Double Game

David Nirenberg

  • Maimonides in His World by Sarah Stroumsa
    Princeton, 222 pp, £27.95, November 2009, ISBN 978 0 691 13763 6

In 1979, shortly after the signing of the peace treaty between their two countries, President Navon of Israel presented President Sadat of Egypt with a copy of The Guide for the Perplexed, composed in Egypt in the 12th century by the Jewish scholar Maimonides. Navon remarked on the book’s language – it was written in Arabic, but in Hebrew script – and stressed the kinship between Hebrew and Arabic, while Sadat spoke of the long history of co-operation between Arabs and Jews, and noted that Maimonides had drawn inspiration from Muslim philosophers. Both men agreed that Maimonides was a bridge between their countries.[*]

Who was Maimonides, that he should play such an enduring role in our imagining of relations between Judaism, Christianity and Islam? He has several names, and the plurality is revealing. The name Maimonides – formed from Maimon, his father’s Latinised Hebrew name, and the Greek suffix ‘ides’ – was assigned to him by early modern European philosophers as they constructed a pantheon of their predecessors. In the Jewish tradition, for which his great work of Jewish law, the Mishneh Torah (‘Reiteration of the Torah’), is fundamental, he is known as the RaMBaM, a Hebrew acronym for ‘our rabbi Moses son of Maimon’. The saying ‘from Moses [the Prophet] to Moses [son of Maimon] there was none like Moses’ began to circulate shortly after his death. And then there is his Arabic name: Musa ibn Maymun ibn’Abdallah al-Qurtubi al-Andalusi al-Isra’ili (Moses son of Maimon son of Abdallah the Cordoban the Andalusian the Israelite), a name that announced he was a Jew born in and exiled from Muslim Spain.

Each of these names can be made to stand for an essential attribute. Maimonides was a physician and philosopher, whose treatises (in Judeo-Arabic) on asthma, fevers, poisons and antidotes were consulted by Jewish, Christian and Muslim physicians for centuries. In other fields his work proved even more enduring. He was a precocious advocate for the historical study of scripture. In order to explain what struck him as contradictions and even philosophical absurdities in the Hebrew Bible – why, for example, were there so many sacrifices, with their pagan and idolatrous associations? – Maimonides set out to understand the conditions of the world in which it was revealed. He claimed that he had studied ‘the entire subject of idolatry. It seems to me that there does not remain in the world a composition on this topic in Arabic … that I have not read.’ He concluded that parts of the Hebrew Bible had been written to wean the Israelites from pagan practices.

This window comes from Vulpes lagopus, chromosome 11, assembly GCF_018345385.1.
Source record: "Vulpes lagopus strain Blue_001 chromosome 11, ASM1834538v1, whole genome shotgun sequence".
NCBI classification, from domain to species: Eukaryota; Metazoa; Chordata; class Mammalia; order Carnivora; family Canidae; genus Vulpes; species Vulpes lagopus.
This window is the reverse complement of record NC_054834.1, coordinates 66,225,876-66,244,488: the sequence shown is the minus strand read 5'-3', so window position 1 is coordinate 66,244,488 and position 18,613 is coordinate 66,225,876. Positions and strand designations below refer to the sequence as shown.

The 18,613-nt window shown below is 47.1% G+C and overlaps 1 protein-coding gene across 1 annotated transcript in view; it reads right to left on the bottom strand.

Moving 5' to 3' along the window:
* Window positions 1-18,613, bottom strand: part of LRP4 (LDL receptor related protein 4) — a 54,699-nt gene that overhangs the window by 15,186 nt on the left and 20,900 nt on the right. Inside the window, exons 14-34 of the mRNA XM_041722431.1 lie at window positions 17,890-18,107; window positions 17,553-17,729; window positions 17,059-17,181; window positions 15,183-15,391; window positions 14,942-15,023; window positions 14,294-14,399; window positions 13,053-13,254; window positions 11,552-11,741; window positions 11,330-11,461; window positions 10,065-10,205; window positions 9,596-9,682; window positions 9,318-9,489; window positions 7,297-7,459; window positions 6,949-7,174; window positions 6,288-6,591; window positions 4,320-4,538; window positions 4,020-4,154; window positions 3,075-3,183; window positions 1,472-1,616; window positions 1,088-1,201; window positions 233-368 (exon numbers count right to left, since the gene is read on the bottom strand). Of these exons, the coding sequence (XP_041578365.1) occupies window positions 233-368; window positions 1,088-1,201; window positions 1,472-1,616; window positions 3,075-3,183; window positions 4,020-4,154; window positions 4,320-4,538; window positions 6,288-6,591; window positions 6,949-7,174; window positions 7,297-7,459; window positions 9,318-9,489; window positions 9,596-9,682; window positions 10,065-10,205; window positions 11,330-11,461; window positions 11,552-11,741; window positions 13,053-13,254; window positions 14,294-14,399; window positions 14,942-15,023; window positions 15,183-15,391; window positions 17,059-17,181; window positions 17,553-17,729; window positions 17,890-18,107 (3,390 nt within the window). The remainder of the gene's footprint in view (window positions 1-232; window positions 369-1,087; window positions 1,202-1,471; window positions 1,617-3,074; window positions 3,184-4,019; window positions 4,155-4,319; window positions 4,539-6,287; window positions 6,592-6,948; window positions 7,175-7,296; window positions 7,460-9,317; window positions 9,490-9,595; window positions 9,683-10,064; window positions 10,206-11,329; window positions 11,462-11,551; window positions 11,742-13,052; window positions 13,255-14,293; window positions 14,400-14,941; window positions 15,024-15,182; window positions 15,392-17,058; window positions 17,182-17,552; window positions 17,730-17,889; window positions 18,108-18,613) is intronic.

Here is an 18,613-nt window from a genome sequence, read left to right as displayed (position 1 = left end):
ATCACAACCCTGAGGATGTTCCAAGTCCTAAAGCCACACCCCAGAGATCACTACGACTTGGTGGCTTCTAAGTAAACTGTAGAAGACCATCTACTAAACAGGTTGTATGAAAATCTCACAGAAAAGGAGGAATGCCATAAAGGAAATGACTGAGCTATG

Maimonides’ discovery of what would eventually be called ‘historicism’ would, in the very long run, help shake the study of scripture to its foundations. Yet his goal was not to demolish the divine word, but rather to bring our understanding of that word into harmony with the other things we know about the world. According to Maimonides, the basic error of theology is that it wants to ‘consider how being ought to be in order that it should furnish a proof for the correctness of a particular opinion, or at least should not refute it’. Seekers after truth should instead attempt to ‘conform in our premises to the appearance of that which exists’. He thought Aristotle was wrong to believe that the universe was eternal, a belief that, if true, ‘destroys the law’, and ‘gives the lie to every miracle’. But, he insisted, if Aristotle’s belief were some day proved, then he too would interpret scripture to conform with Aristotle.

The RaMBaM, meanwhile, appears to have had a very different project. He writes in a self-consciously archaic Hebrew reminiscent of the Mishnah, the ancient (second century ad) core of rabbinic Judaism from which the Talmud later developed. His codification of that Judaism is dogmatic, and he articulates, in his Commentary on the Mishnah, the closest thing rabbinic Judaism has to a credo: the 13 ‘articles of faith’ that bind all Jews, even ‘children, women, stupid ones, and those of defective natural disposition’. Some of these principles, such as belief in the resurrection, sit uneasily with what Maimonides elsewhere presents as rational philosophical truths.

Scholars have often succumbed to the temptation to split Maimonides in two, leaving the rationalist to the history of philosophy and of Islam, the rabbi to the history of Judaism. Yet even his given name should warn us against this. We might think of ‘Moses’ as a quintessentially Jewish name, but it wasn’t given to a sage in the Talmud, and was rare among rabbis before Maimonides’ day. If Maimonides could be described as the new Moses, it was in part because the prominence of the name in the Quran made it a useful and fashionable name in Muslim lands.

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[*] The story is told in Maimonides: The Life and World of One of Civilisation’s Greatest Minds by Joel Kraemer (Doubleday, 621 pp., £22.60, October 2008, 978 0 385 51199 5).